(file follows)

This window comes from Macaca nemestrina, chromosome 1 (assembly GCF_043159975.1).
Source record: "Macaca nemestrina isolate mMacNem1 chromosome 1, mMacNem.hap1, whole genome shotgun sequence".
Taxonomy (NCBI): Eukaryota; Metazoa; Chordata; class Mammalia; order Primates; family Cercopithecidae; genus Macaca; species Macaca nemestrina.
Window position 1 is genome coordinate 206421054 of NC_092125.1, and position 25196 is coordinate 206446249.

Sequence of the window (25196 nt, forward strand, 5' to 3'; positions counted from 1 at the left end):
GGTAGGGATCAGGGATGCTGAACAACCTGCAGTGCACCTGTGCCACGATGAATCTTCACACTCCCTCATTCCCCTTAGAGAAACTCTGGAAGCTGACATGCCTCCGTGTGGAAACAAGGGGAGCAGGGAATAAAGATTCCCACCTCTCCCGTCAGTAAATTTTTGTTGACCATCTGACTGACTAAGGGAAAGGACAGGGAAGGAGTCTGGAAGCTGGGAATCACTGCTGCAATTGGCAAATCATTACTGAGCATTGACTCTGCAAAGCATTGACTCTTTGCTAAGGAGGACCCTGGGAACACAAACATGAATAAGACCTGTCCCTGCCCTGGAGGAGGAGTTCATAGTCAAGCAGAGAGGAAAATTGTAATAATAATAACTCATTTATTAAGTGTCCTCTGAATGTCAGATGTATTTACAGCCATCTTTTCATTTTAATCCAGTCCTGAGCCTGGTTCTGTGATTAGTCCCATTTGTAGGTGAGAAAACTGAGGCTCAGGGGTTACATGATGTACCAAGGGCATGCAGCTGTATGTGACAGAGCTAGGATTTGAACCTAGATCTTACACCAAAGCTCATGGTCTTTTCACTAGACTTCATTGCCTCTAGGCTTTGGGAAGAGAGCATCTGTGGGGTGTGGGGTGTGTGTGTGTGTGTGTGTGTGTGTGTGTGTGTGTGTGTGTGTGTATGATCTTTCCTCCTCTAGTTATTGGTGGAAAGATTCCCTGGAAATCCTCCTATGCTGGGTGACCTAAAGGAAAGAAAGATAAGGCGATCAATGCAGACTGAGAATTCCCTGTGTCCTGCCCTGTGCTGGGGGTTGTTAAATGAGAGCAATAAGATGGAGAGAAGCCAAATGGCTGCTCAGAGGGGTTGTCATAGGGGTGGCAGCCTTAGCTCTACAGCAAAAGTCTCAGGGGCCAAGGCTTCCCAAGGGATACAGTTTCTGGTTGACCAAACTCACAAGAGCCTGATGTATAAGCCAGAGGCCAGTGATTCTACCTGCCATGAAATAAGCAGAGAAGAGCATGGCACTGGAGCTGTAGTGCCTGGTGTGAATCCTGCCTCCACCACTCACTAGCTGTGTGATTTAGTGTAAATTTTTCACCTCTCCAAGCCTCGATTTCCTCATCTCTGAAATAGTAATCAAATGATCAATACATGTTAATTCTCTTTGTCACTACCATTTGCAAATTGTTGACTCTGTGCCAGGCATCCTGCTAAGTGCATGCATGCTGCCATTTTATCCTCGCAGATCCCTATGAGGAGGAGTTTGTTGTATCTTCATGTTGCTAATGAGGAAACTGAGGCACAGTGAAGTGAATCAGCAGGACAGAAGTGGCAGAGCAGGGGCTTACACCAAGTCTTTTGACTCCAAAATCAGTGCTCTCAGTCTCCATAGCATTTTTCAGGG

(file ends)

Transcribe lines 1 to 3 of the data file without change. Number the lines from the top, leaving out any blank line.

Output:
This window comes from Macaca nemestrina, chromosome 1 (assembly GCF_043159975.1).
Source record: "Macaca nemestrina isolate mMacNem1 chromosome 1, mMacNem.hap1, whole genome shotgun sequence".
Taxonomy (NCBI): Eukaryota; Metazoa; Chordata; class Mammalia; order Primates; family Cercopithecidae; genus Macaca; species Macaca nemestrina.